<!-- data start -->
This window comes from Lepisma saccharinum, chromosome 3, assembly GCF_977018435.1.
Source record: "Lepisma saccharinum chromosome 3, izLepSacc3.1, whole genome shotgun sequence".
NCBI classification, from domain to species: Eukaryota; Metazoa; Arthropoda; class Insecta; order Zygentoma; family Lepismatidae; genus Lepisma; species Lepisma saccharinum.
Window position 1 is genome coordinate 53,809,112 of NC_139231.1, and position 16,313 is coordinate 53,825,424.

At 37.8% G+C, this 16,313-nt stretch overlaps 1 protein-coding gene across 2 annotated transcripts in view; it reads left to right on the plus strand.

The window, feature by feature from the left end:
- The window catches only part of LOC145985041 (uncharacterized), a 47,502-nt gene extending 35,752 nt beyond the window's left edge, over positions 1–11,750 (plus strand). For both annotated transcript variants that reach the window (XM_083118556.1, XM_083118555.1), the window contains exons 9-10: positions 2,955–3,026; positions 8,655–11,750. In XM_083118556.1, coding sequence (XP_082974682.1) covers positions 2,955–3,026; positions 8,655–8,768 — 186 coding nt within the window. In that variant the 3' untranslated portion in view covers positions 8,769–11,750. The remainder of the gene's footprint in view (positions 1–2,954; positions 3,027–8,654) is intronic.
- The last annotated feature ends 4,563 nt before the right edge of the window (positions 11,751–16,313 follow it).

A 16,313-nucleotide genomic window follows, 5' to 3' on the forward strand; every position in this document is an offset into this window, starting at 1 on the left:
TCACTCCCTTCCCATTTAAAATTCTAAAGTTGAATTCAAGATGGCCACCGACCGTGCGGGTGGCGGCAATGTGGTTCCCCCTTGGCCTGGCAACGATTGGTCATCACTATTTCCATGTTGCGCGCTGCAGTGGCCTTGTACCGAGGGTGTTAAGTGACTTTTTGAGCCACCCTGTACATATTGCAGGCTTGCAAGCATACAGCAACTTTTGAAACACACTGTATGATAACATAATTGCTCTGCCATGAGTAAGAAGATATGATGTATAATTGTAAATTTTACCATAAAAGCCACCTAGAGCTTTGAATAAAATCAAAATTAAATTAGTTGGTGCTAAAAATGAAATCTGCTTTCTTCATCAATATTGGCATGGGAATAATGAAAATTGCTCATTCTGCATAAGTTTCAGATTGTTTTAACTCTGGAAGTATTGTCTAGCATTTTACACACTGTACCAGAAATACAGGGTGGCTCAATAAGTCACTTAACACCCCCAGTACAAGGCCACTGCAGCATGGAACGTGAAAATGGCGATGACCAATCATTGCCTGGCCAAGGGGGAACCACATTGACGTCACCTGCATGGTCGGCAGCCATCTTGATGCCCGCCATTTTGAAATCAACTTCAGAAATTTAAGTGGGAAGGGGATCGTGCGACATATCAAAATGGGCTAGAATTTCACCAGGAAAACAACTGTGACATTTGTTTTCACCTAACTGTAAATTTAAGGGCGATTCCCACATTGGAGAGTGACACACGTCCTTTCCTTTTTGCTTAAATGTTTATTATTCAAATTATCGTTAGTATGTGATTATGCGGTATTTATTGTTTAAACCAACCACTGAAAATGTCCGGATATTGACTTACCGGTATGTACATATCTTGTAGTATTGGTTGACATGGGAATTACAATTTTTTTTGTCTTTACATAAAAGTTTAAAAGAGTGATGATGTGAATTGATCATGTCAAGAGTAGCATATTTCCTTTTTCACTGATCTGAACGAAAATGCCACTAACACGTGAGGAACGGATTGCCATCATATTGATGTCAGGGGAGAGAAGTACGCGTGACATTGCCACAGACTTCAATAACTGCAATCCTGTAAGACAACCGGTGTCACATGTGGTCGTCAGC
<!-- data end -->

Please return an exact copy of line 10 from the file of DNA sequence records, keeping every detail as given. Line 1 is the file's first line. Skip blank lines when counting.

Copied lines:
TCACTCCCTTCCCATTTAAAATTCTAAAGTTGAATTCAAGATGGCCACCGACCGTGCGGGTGGCGGCAATGTGGTTCCCCCTTGGCCTGGCAACGATTGGTCATCACTATTTCCATGTTGCGCGCTGCAGTGGCCTTGTACCGAGGGTGTTAAGTGACTTTTTGAGCCACCCTGTACATATTGCAGGCTTGCAAGCATACAGCAACTTTTGAAACACACTGTATGATAACATAATTGCTCTGCCATGAGTAAGAAGATATGATGTATAATTGTAAATTTTACCATAAAAGCCACCTAGAGCTTTGAATAAAATCAAAATTAAATTAGTTGGTGCTAAAAATGAAATCTGCTTTCTTCATCAATATTGGCATGGGAATAATGAAAATTGCTCATTCTGCATAAGTTTCAGATTGTTTTAACTCTGGAAGTATTGTCTAGCATTTTACACACTGTACCAGAAATACAGGGTGGCTCAATAAGTCACTTAACACCCCCAGTACAAGGCCACTGCAGCATGGAACGTGAAAATGGCGATGACCAATCATTGCCTGGCCAAGGGGGAACCACATTGACGTCACCTGCATGGTCGGCAGCCATCTTGATGCCCGCCATTTTGAAATCAACTTCAGAAATTTAAGTGGGAAGGGGATCGTGCGACATATCAAAATGGGCTAGAATTTCACCAGGAAAACAACTGTGACATTTGTTTTCACCTAACTGTAAATTTAAGGGCGATTCCCACATTGGAGAGTGACACACGTCCTTTCCTTTTTGCTTAAATGTTTATTATTCAAATTATCGTTAGTATGTGATTATGCGGTATTTATTGTTTAAACCAACCACTGAAAATGTCCGGATATTGACTTACCGGTATGTACATATCTTGTAGTATTGGTTGACATGGGAATTACAATTTTTTTTGTCTTTACATAAAAGTTTAAAAGAGTGATGATGTGAATTGATCATGTCAAGAGTAGCATATTTCCTTTTTCACTGATCTGAACGAAAATGCCACTAACACGTGAGGAACGGATTGCCATCATATTGATGTCAGGGGAGAGAAGTACGCGTGACATTGCCACAGACTTCAATAACTGCAATCCTGTAAGACAACCGGTGTCACATGTGGTCGTCAGC